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Univalent Functions: A Primer

Derek K. Thomas, Nikola Tuneski, and Allu Vasudevarao
Walter de Gruyter
Publication Date: 
Number of Pages: 
Studies in Mathematics 69
[Reviewed by
Allen Stenger
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Univalent functions are analytic functions of a complex variable that are one-to-one on a given region (that is, they take no value more than once; hence the name). They used to go by the German name schlicht, even in English. They usually appear in a normalized form on the unit circle:

\( f(z) = z + a_2 z^2 + a_3 z^3 + \dots, \quad |z|< 1. \)

Univalent functions are interesting for several reasons, including: they appear in conformal mapping and in the Riemann mapping theorem; the inverse function exists and is also analytic; the set of univalent functions is closed in various senses (under composition and under uniform limits); and we can say some things about the coefficients. The Bieberbach conjecture (now a theorem of de Branges) states that \(|a_n| \le n\) (Bieberbach proved this for \(n = 2\)).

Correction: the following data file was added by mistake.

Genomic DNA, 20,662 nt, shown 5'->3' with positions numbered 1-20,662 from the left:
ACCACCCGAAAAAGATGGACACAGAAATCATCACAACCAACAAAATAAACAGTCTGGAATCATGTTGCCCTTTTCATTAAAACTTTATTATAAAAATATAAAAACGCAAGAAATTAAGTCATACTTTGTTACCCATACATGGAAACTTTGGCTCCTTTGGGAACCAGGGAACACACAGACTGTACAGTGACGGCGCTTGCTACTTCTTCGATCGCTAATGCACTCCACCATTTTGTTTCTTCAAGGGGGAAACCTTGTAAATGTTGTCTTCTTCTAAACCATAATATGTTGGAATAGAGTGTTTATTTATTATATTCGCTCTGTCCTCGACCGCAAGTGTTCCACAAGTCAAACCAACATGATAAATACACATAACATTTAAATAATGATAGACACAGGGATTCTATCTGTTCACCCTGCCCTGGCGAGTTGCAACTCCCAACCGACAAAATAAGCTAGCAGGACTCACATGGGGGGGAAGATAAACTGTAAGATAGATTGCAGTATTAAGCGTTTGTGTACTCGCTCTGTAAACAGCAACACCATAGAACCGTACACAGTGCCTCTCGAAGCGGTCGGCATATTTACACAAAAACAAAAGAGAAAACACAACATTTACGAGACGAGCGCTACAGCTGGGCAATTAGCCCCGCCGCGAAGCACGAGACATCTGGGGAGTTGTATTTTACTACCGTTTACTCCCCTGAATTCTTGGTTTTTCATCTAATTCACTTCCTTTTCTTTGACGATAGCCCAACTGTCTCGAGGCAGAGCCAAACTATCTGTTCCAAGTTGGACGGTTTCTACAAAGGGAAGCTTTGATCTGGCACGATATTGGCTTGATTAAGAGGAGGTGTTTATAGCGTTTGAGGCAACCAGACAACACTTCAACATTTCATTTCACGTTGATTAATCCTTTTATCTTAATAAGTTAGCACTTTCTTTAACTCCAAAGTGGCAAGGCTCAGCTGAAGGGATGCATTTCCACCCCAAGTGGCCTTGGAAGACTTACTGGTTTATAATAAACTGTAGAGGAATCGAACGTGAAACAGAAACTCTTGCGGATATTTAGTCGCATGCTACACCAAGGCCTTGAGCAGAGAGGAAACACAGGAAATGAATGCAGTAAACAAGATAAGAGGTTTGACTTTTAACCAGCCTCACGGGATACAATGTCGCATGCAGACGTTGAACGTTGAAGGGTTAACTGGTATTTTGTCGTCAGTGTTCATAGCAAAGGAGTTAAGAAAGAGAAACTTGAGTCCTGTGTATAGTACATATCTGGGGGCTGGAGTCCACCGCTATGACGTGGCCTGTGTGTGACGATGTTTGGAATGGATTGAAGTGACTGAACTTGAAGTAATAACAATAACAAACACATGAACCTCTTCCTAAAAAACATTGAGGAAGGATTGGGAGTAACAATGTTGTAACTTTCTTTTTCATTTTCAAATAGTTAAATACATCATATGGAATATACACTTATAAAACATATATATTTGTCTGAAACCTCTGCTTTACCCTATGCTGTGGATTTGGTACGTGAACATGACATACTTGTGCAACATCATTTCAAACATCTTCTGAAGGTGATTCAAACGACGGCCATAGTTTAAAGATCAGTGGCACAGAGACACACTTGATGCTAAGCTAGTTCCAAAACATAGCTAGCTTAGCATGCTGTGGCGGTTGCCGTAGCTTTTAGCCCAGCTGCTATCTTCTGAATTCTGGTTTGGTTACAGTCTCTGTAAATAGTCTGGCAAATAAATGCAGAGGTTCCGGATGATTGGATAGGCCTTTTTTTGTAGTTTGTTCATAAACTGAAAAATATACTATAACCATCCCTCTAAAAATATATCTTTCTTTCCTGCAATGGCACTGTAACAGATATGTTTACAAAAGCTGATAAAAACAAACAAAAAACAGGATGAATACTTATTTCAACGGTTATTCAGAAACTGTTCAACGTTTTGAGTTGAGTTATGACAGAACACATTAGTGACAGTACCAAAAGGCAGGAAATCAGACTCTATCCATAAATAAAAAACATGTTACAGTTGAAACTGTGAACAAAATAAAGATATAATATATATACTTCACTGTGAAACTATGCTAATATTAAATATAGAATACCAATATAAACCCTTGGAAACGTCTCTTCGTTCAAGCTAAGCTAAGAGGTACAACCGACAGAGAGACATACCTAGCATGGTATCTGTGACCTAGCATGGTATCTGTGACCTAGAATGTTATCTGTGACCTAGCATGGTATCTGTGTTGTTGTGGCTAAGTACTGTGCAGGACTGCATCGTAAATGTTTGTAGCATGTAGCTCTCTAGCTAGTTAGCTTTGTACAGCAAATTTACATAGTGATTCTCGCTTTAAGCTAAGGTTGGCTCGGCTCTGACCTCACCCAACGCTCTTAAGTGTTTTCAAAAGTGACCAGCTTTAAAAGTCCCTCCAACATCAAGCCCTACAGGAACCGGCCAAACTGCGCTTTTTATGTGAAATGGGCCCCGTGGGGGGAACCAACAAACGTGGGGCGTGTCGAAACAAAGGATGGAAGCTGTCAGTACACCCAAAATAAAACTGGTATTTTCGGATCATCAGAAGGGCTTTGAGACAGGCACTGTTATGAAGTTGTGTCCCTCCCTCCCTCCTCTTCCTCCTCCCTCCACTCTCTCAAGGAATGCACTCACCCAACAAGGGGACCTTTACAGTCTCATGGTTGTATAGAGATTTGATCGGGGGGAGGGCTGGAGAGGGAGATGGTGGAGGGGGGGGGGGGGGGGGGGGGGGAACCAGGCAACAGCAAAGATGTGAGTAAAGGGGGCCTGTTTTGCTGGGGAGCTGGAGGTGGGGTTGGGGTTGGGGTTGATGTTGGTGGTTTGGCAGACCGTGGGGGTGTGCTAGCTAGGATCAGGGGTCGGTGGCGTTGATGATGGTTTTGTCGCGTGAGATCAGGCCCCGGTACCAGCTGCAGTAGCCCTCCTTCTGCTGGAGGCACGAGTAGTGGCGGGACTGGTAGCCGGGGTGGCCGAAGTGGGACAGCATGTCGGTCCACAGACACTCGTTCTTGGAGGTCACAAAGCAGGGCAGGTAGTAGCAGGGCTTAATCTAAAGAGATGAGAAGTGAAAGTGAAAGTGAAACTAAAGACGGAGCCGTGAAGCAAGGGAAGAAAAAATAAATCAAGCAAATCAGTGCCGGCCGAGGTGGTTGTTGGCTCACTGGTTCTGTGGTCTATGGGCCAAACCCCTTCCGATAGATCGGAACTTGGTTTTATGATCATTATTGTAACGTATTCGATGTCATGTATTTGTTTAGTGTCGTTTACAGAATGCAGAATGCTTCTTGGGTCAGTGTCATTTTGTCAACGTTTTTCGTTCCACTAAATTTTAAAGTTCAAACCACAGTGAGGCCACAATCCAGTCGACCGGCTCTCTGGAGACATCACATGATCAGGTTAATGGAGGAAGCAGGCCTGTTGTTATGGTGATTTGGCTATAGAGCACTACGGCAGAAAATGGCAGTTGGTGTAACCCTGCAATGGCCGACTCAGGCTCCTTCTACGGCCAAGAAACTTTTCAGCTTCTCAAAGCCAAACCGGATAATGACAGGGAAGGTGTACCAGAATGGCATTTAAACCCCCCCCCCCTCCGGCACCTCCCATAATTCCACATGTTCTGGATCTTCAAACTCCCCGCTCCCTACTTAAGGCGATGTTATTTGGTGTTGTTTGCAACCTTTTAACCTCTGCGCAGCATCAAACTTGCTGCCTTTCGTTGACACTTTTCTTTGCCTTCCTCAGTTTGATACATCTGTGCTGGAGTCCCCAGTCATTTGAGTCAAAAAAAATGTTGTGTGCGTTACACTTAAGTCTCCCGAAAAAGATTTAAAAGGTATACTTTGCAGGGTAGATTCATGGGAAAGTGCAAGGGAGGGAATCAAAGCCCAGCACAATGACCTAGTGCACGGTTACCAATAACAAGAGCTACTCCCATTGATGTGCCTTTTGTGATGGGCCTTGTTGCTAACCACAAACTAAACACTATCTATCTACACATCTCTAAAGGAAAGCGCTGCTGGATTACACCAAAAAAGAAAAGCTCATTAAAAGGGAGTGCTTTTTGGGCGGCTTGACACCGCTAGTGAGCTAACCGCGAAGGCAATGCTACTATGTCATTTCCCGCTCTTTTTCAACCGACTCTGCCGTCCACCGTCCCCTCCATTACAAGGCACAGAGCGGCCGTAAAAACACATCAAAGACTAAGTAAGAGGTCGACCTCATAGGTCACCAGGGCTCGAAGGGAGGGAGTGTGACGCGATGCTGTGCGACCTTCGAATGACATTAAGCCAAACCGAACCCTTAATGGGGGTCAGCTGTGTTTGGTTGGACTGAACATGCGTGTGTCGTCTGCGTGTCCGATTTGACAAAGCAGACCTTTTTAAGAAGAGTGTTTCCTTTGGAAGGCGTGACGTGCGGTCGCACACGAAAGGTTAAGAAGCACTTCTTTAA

The present book carries the subtitle “A Primer”, and this is accurate (except that there are no exercises). It starts at the beginning. Up until the last three chapters it sticks to very elementary methods: typically these are ordinary calculation, inequalities, the maximum principle, Schwarz’s lemma, and the Rouché theorem. Univalent functions are divided into a number of classes, and the book primarily works on properties of the classes, with some introductory material that applies to all classes.

Although a primer, this is aimed at researchers, and there are a tremendous number of theorems. It also includes a final chapter on open problems, keyed to the applicable chapters. Most of the more-complete introductory complex analysis texts have sections on univalent functions, and if you just want to get started, these would be better choices. Boas & Boas’s Invitation to Complex Analysis has an especially good introduction in Section 35: just four pages, but it hits all the high points and has some exercises. Another well-regarded text (also for researchers, but also starting at the beginning), that I have not seen, is Duren’s Univalent Functions (Springer, 1983).

Allen Stenger is a math hobbyist and retired software developer. He is an editor of the Missouri Journal of Mathematical Sciences. His personal web page is His mathematical interests are number theory and classical analysis.

See the table of contents in the publisher's webpage.